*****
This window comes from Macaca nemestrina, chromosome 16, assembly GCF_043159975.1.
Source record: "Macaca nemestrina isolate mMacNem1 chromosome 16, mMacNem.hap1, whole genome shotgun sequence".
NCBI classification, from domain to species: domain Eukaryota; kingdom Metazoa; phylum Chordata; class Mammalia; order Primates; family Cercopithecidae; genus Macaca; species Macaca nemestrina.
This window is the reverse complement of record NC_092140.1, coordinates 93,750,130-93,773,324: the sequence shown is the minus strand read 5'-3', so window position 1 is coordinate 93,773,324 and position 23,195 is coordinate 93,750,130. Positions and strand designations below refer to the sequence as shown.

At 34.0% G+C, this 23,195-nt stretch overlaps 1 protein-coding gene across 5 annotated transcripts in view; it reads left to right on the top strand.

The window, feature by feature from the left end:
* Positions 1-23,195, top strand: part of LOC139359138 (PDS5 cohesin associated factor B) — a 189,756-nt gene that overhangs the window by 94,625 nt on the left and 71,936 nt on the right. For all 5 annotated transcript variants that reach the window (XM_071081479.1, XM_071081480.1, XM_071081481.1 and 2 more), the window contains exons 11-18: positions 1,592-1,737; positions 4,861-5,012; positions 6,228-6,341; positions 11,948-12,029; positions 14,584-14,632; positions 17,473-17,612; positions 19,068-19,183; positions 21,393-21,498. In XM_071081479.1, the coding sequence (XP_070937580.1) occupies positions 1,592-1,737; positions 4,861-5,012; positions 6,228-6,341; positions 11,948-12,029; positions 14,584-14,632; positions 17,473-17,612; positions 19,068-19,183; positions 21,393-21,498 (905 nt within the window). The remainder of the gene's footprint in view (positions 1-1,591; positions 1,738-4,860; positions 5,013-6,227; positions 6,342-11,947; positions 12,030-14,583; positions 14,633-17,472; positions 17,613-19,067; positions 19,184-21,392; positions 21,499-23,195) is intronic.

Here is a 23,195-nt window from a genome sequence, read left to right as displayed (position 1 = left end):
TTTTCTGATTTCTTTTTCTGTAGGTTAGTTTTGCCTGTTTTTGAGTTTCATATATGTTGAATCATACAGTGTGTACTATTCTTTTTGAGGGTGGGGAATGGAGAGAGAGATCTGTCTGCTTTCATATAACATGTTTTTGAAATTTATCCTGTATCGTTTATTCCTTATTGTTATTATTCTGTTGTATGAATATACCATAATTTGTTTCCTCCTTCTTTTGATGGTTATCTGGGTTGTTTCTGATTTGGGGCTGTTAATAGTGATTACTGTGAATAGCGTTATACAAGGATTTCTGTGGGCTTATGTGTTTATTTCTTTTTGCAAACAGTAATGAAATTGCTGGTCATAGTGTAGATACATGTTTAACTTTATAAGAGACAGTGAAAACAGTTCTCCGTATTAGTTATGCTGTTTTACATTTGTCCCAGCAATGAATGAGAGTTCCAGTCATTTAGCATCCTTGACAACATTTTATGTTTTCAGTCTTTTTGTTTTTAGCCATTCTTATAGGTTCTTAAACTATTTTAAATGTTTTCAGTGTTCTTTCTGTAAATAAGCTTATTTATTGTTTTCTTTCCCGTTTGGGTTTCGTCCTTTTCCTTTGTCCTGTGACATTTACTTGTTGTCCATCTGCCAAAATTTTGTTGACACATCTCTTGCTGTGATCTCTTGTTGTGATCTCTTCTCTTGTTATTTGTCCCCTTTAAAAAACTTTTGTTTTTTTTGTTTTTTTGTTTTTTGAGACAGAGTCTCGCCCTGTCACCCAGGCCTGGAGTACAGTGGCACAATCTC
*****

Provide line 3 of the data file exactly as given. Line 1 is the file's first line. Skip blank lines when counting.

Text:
NCBI classification, from domain to species: domain Eukaryota; kingdom Metazoa; phylum Chordata; class Mammalia; order Primates; family Cercopithecidae; genus Macaca; species Macaca nemestrina.